We all enjoy feeling valued. A personalized note of gratitude, a special offer just for you… such simple acts go a long way toward customer satisfaction and retention. And no one markets as effectively as a loyal customer who can explain why she or he clings to your brand.
Though loyalty programs run much deeper than rewards cards, some tactics are always in style. But the details of your program have to be just right: Is your incentive worthwhile? Is achieving the objective simple, or is there too much jumping through hoops?
Your goals will shape your loyalty program from its inception. Are you simply courting business? Collecting email addresses for a mailing list? Driving website traffic? Trying to keep established customers? Each of these objectives corresponds to a different loyalty tactic.
The success of loyalty programs based around amassing points to reach a goal rides on several components of the promotion:
- The reward should be something valuable to most customers, not a niche product.
- The reward item should come from your own inventory, to ensure expenses are controlled.
- Higher numbers of inexpensive steps often work better than few iterations of expensive steps.
- Work in a secondary reward component for bringing others into the program.
- A tiered reward program –silver, gold, platinum, for example – plays on customers’ vanity, and can offer different levels of rewards for people with varied incomes.
Trying to carry customers to your online home, or to that new mobile app you’ve invested heavily in creating?
- Online-only and mobile only discounts and offers are a great way to get people to check out your various platforms, and their use is alienating fewer and fewer customers as technology continues to take hold.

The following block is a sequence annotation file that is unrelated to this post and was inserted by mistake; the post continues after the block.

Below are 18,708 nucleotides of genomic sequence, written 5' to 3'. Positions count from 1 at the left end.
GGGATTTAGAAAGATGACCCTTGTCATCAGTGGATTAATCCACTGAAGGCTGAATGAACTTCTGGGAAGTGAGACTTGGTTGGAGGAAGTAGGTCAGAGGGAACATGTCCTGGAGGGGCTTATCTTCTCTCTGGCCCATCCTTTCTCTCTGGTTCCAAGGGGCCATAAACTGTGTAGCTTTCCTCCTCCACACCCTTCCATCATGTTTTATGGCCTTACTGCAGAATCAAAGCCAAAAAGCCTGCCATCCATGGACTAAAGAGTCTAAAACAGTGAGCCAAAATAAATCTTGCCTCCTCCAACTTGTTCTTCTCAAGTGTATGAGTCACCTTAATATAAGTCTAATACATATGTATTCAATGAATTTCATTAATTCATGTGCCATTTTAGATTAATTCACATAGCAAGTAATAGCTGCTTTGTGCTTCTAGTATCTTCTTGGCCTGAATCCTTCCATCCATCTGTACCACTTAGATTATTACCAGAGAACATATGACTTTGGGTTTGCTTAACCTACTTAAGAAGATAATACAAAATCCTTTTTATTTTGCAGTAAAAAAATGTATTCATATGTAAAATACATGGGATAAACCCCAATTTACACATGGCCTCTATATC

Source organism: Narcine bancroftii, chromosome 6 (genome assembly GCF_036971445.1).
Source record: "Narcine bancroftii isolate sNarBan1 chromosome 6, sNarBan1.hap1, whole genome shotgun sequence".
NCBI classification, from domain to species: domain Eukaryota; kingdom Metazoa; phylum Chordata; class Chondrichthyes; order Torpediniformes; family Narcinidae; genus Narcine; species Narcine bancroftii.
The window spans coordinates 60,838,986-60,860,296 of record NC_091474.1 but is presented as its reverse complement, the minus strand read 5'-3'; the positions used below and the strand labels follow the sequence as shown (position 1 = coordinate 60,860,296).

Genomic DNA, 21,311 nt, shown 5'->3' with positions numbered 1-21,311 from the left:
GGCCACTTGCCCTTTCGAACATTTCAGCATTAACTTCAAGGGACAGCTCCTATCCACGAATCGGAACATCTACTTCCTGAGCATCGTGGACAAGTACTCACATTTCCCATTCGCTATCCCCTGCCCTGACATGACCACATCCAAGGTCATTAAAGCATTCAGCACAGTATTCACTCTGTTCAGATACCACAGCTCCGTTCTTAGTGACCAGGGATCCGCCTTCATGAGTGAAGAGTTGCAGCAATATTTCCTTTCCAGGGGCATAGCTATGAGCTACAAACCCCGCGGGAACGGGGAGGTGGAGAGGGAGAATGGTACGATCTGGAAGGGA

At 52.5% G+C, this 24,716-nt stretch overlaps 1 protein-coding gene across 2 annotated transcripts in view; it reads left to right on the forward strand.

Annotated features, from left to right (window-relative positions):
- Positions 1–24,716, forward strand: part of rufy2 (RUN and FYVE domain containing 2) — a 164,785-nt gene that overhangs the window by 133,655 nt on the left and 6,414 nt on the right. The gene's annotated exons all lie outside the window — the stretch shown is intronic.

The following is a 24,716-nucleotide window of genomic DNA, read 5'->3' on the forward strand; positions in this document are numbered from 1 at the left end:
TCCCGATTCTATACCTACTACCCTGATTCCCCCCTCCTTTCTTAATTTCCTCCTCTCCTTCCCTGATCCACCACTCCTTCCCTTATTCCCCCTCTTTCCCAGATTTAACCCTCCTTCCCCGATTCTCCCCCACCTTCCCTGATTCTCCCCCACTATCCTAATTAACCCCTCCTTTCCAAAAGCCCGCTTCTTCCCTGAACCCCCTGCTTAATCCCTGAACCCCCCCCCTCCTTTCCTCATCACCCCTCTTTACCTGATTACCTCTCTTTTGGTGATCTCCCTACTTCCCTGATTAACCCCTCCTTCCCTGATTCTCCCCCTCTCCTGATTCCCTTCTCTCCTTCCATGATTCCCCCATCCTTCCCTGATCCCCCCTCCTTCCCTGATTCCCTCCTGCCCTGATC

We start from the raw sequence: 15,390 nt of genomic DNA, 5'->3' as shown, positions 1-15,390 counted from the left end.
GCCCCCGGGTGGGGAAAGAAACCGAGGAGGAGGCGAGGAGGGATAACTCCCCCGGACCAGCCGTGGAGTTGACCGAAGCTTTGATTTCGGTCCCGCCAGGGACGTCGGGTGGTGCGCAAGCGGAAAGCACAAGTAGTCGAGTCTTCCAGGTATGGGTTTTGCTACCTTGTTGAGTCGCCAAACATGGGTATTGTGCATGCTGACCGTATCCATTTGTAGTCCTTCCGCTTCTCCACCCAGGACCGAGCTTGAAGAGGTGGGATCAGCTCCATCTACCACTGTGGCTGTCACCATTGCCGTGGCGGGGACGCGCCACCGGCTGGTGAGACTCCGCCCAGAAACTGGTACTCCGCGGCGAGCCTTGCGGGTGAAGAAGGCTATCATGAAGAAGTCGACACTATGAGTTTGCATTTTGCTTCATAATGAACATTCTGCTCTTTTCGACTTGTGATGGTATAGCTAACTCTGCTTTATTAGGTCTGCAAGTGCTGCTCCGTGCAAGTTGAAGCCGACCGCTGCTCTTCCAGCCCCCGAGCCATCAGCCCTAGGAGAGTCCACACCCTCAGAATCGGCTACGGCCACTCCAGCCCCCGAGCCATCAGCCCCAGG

- However, any such program must still be easily accessible, easy to complete without major technological hurdles. No real computer expertise should be necessary to jump through the hoops to reach your deal.
Building a database of customer contacts?
- Create a series of email-only promotions to send to customers whose emails you’ve already acquired, however small that list may be.
- The emails themselves should have links to special deals at the bottom, so customers have to at least scan through the rest of the document to get to the link.
- Track the emails for analytics value: What messages are working? What deals are valued? Who is opening what emails?
Hoping to fend off challenges from other brands?
- Set a time limit to your rewards plan, to ensure that any product purchased on a regular basis must continually be purchased from you for most buyers to earn the incentive.
- Consider reward concepts that offer a free item after purchasing that same item repeatedly within the time frame. This in essence offers the incentive of a percentage discount, but only to those who follow through on the entire sequence of purchases in a timely manner.
- Use an email campaign and receipt notifications to present the loyalty program to existing customers. The email campaign should stress the value you see in return customers as well as the value of the product in the promotion.
Remember, however you try to build loyalty, these programs are only supplemental to the basics of building business relationships: good products, great service, and personal attention.
For further reading on optimizing loyalty programs, check out “The Lowdown on Customer Loyalty Programs: Which Are the Most Effective and Why,” which covers several studies with interesting results.